It is easy to spot a nasty side to the Troubled Families Unit. The TF Policy (yes it sounds like ‘tough policy’, and it even comes with appointed ‘Troubleshooters’), was launched in March 2012 by the Department for Communities and Local Government [CLG] and is a payment-by-results programme that will reward upper tier local authorities with up to £4,000 per family if they get children off the streets and into school, reduce youth crime and antisocial behaviour, and put parents on a path back to work. At least ten local authorities have signed up so far and many more are likely to do so in the hope of getting something back from the £448 million scheme if they pay 60% of the costs themselves and meet the performance targets. Although voluntary for those families participating, arrangements can be made for parenting orders to be imposed. The tough-speaking Louise Casey leads the TFP, reporting to the CLG Secretary of State, Eric Pickles, who has compared himself to the gun-toting cowboy filmstar, John Wayne.
The TF programme has been condemned as punishing families for being poor, desperate and/or mentally ill. Different interpretations of the designation, ‘troubled families’, combined with statistical errors in the estimated numbers of 120,000 such families have already caused controversy and scepticism. According to the documentation, families selected for the intervention should be:
(1) involved in crime and anti-social behaviour;
(2) have children not in school;
(3) have adult(s) on out-of-work benefits; and
(4) cause high costs to the public purse.
But, as pointed out by Ruth Levitas (2012), the estimated figure of such families is based on a 2004 survey of families suffering multiple deprivation and, of the seven-item criteria applied in that earlier study, none of them referred to criminal conduct or antisocial trouble-making. There may be a narrow (or medium) overlap between the families highlighted in the 2004 survey and the intended recipients of TF policy but using the same statistics is clearly wrong. The figure of 120,000 is likely to be an underestimate of income-poor families especially in the current financial climate, but David Cameron and Louise Casey define troubled families as those who ‘both have problems and cause problems’. The subtext therefore is ‘troublemakers’ and the tabloid press has already run articles referring to them as ‘Scumbags’.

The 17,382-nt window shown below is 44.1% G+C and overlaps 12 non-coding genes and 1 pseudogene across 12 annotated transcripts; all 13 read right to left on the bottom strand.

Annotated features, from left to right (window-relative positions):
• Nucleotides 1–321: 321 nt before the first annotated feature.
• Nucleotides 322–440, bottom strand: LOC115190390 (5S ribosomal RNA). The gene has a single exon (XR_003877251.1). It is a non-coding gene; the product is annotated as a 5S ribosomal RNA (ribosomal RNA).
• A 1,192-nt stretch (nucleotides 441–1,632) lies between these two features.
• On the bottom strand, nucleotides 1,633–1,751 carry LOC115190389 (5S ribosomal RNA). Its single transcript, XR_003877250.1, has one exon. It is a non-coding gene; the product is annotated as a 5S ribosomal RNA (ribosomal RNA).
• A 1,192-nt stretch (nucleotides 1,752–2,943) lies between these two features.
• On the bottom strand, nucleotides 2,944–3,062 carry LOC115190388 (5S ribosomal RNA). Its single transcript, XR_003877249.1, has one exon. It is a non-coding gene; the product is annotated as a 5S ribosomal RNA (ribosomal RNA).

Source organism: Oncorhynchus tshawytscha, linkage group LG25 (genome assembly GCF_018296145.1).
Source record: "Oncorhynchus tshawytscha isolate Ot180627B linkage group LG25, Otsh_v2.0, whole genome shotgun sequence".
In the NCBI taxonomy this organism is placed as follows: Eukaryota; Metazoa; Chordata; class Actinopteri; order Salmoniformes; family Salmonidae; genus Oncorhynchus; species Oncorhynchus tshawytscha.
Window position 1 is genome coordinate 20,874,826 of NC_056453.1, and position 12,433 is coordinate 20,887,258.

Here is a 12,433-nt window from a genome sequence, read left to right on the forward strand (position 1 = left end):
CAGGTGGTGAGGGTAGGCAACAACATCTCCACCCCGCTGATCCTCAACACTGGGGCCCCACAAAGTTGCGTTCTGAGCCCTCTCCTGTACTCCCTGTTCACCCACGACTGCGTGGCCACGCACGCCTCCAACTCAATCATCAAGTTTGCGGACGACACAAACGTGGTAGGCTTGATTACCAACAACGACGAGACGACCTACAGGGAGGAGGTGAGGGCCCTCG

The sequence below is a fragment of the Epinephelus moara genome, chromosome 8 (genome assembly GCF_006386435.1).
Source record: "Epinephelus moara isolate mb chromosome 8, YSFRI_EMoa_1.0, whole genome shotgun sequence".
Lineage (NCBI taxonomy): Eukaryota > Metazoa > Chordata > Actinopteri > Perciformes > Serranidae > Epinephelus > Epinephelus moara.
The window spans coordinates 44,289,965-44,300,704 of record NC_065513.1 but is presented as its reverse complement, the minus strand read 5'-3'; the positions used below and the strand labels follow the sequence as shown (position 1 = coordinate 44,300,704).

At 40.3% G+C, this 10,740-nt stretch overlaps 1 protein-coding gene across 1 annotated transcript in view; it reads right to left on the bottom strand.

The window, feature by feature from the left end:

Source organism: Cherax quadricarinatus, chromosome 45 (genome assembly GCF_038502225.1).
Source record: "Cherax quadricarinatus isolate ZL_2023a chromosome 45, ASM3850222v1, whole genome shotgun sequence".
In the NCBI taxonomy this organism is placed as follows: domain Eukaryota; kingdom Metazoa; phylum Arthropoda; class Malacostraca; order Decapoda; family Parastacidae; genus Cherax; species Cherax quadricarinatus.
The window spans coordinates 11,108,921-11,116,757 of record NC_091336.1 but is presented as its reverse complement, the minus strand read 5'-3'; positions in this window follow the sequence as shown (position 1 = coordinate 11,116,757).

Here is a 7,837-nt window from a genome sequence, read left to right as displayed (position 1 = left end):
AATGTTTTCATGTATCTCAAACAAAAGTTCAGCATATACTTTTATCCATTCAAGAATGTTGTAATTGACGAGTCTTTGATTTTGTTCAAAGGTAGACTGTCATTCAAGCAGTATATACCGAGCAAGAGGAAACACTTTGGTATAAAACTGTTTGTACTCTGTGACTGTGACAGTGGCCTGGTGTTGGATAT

Concern about labelling, though, should cut both ways. Those of us who object to the vilifying of the poor and the demonising of young people can fall into similar habits of closed judgement ourselves. We evaluate politicians and government programmes quickly, happy to go along with pronouncements that confirm our existing prejudices or first suspicions. I’ve never met Louise Casey but I have tended to join others in referring to her by the unflattering moniker of Asbo Queen, and to go along with the judgements of her as hard and lacking in compassion. That’s prejudice based on reputation, and maybe it is unfair. Others present a different view. Apparently, in a recent speech to London Calling she moved the audience to tears in telling them about the suffering of families she had encountered. Similar points can be made about other individuals associated with the TFP. Matthew Taylor (2012), Chief Executive of the RSA and keen advocate of social equality, has commented that he knows people leading the programme and that they are passionate about breaking the cycle of intergenerational deprivation and the harm that can be inflicted on other members of disadvantaged communities.
The ‘Troubled Families’ Programme has some commendable features if we want to look for them. Local authorities are being encouraged to base the work on examples of successful family intervention programmes already established or piloted, such as the Westminster Family Recovery Programme and the Edge of Care Family Intervention Project in Torbay. Strengths of these include: a whole family approach rather than focusing on one person in the family; a single key worker to be the main point of contact; and a multi-agency involvement with representatives of each service working together on an agreed plan.